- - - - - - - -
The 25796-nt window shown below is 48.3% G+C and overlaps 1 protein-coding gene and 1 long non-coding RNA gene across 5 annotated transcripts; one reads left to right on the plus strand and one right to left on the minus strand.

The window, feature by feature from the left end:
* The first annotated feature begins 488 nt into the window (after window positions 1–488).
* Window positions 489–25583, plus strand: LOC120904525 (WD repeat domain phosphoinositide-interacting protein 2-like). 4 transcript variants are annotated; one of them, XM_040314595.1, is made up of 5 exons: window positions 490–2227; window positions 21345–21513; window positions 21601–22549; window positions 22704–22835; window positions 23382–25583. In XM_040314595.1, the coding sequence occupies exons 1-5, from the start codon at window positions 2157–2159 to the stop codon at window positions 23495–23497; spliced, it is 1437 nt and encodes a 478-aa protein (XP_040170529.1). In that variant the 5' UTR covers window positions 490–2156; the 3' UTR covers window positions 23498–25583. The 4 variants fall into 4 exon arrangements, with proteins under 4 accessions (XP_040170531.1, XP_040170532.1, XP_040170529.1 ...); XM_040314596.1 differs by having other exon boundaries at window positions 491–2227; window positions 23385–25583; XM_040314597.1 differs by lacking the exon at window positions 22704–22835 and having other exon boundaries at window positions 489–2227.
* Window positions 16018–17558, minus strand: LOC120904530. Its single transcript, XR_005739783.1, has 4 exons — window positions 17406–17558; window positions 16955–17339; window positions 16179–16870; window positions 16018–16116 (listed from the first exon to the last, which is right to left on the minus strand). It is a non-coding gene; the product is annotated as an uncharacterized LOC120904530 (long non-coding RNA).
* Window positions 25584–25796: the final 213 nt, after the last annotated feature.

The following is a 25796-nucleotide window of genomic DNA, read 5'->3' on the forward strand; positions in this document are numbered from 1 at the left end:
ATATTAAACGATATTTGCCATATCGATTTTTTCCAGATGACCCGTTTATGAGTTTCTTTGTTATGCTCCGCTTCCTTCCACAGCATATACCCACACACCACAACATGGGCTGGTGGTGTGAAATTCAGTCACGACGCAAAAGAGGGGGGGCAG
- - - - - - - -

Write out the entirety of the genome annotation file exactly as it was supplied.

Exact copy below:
The 25796-nt window shown below is 48.3% G+C and overlaps 1 protein-coding gene and 1 long non-coding RNA gene across 5 annotated transcripts; one reads left to right on the plus strand and one right to left on the minus strand.

The window, feature by feature from the left end:
* The first annotated feature begins 488 nt into the window (after window positions 1–488).
* Window positions 489–25583, plus strand: LOC120904525 (WD repeat domain phosphoinositide-interacting protein 2-like). 4 transcript variants are annotated; one of them, XM_040314595.1, is made up of 5 exons: window positions 490–2227; window positions 21345–21513; window positions 21601–22549; window positions 22704–22835; window positions 23382–25583. In XM_040314595.1, the coding sequence occupies exons 1-5, from the start codon at window positions 2157–2159 to the stop codon at window positions 23495–23497; spliced, it is 1437 nt and encodes a 478-aa protein (XP_040170529.1). In that variant the 5' UTR covers window positions 490–2156; the 3' UTR covers window positions 23498–25583. The 4 variants fall into 4 exon arrangements, with proteins under 4 accessions (XP_040170531.1, XP_040170532.1, XP_040170529.1 ...); XM_040314596.1 differs by having other exon boundaries at window positions 491–2227; window positions 23385–25583; XM_040314597.1 differs by lacking the exon at window positions 22704–22835 and having other exon boundaries at window positions 489–2227.
* Window positions 16018–17558, minus strand: LOC120904530. Its single transcript, XR_005739783.1, has 4 exons — window positions 17406–17558; window positions 16955–17339; window positions 16179–16870; window positions 16018–16116 (listed from the first exon to the last, which is right to left on the minus strand). It is a non-coding gene; the product is annotated as an uncharacterized LOC120904530 (long non-coding RNA).
* Window positions 25584–25796: the final 213 nt, after the last annotated feature.

The following is a 25796-nucleotide window of genomic DNA, read 5'->3' on the forward strand; positions in this document are numbered from 1 at the left end:
ATATTAAACGATATTTGCCATATCGATTTTTTCCAGATGACCCGTTTATGAGTTTCTTTGTTATGCTCCGCTTCCTTCCACAGCATATACCCACACACCACAACATGGGCTGGTGGTGTGAAATTCAGTCACGACGCAAAAGAGGGGGGGCAG